Key Point

The High Court has given some guidance on the effect of an order to restore a dissolved company to the register where a secured creditor has rights against that company and there has been a disclaimer by the Crown.

Facts

A real estate development company was dissolved after having had LPA Receivers and administrators appointed by a bank which held security from the company. After dissolution – occasioned by the administrators filing their final report – the LPA receivers continued to negotiate a potential lease of the relevant property with a view to its eventual sale.

Notwithstanding the disclaimer by the Crown technically terminated the freehold interest (by the ancient doctrine of escheat the land would still be held by the Crown) the register at the Land Registry continued to show an entry for the land albeit noting the disclaimer.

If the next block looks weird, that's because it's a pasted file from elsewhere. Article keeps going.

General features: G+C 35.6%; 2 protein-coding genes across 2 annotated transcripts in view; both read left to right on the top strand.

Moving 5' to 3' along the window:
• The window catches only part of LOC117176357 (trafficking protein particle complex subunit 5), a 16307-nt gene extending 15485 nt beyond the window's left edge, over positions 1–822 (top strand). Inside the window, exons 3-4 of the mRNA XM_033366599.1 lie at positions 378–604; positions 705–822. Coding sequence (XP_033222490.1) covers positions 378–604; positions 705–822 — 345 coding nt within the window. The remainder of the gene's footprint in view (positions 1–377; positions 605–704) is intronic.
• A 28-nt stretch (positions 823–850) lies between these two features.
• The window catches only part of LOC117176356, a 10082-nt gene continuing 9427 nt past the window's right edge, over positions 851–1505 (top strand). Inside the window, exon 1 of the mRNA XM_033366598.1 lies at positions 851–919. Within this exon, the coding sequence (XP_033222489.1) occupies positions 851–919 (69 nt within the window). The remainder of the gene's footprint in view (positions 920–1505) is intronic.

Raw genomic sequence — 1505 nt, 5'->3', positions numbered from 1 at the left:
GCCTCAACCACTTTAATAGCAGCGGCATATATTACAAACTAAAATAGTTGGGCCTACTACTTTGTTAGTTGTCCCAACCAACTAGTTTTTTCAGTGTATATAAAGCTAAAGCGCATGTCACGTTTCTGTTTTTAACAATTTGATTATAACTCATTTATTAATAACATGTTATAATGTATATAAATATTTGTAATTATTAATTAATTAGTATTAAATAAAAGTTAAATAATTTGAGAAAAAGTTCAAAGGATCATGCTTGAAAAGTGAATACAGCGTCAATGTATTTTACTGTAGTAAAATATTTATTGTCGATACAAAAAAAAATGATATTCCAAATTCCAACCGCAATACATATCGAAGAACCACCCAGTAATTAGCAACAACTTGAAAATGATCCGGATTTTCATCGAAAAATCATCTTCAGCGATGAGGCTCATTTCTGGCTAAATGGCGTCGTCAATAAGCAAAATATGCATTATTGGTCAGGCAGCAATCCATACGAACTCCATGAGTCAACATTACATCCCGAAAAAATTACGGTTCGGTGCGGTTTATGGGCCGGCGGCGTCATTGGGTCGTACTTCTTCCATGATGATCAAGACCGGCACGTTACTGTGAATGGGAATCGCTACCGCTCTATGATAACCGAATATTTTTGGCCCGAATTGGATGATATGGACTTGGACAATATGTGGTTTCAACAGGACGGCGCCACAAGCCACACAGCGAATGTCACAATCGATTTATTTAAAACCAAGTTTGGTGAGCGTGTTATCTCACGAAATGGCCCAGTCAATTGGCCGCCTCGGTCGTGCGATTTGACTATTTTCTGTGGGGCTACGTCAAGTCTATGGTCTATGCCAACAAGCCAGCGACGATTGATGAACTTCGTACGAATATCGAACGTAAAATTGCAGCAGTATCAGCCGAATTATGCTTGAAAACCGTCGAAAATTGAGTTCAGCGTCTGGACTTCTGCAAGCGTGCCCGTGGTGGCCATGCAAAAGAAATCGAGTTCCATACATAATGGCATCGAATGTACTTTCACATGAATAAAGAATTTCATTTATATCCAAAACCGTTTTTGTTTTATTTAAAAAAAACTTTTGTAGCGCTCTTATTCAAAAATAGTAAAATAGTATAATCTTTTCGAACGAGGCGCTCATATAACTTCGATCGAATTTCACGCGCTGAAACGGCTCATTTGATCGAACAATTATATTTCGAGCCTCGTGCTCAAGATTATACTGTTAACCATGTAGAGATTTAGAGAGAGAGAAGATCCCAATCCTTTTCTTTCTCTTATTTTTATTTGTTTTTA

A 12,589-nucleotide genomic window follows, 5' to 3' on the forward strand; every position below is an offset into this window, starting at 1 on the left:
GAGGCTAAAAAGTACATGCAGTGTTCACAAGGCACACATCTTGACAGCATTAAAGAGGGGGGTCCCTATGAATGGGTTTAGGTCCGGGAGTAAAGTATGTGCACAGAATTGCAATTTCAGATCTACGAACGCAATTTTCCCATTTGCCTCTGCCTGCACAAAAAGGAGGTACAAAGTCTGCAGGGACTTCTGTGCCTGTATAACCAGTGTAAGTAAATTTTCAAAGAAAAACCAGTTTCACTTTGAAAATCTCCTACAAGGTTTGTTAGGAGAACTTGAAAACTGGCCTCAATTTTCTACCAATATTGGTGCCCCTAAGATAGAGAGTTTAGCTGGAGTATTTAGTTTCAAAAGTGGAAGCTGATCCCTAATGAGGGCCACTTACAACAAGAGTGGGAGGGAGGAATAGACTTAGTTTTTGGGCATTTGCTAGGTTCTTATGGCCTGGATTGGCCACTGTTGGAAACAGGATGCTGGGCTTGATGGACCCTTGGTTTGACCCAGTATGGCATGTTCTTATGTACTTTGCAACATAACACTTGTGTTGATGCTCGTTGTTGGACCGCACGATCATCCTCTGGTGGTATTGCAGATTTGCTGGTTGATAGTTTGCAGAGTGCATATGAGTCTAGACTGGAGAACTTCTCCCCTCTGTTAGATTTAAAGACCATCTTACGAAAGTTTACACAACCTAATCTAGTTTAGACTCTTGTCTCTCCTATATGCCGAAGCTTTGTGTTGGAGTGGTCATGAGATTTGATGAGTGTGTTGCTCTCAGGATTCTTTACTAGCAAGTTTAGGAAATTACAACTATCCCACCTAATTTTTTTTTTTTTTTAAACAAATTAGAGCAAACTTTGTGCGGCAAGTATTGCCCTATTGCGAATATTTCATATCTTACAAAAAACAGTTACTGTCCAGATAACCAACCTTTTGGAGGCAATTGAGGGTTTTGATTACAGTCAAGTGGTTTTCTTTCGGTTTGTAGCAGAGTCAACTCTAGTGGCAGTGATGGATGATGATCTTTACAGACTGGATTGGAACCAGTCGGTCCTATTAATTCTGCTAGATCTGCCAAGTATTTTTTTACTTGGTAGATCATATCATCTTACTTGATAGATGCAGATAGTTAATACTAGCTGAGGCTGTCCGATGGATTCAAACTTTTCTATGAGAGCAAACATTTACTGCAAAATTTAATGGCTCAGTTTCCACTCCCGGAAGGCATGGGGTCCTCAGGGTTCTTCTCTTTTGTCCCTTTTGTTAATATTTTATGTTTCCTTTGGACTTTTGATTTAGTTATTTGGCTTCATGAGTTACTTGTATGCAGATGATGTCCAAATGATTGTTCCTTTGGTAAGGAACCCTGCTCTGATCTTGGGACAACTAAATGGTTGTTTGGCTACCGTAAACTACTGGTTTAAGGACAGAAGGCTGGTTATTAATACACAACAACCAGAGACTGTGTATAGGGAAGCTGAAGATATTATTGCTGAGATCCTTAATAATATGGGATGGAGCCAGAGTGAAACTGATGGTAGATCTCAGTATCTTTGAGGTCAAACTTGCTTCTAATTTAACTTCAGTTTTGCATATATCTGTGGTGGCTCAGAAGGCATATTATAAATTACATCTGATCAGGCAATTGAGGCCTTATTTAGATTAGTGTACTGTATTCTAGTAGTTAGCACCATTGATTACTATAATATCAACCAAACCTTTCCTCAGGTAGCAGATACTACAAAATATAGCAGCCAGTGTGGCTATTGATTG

The secured creditor applied to have the company restored to the register.

Decision

An order was made restoring the company to the register. The key issue was what that meant for the land where there had been a disclaimer by the Crown. The judge decided that the effect of the order was to retrospectively re-create and revest in the company the freehold interest as if it had never been dissolved. The Court also suggested that a mortgagee’s remedies continued to be exercisable notwithstanding the dissolution of the chargor company. The possibility of the bank making an application under section 1017(2) Companies Act 2006 to have the freehold vested in it was also discussed.

Comment

Increasingly with the use of SPVs a secured creditor can be faced with the dissolution of its borrower or security provider. This case gives useful guidance of the different routes available to such a creditor to solve any problems this situation may give rise to.

Re Fivestar Properties Limited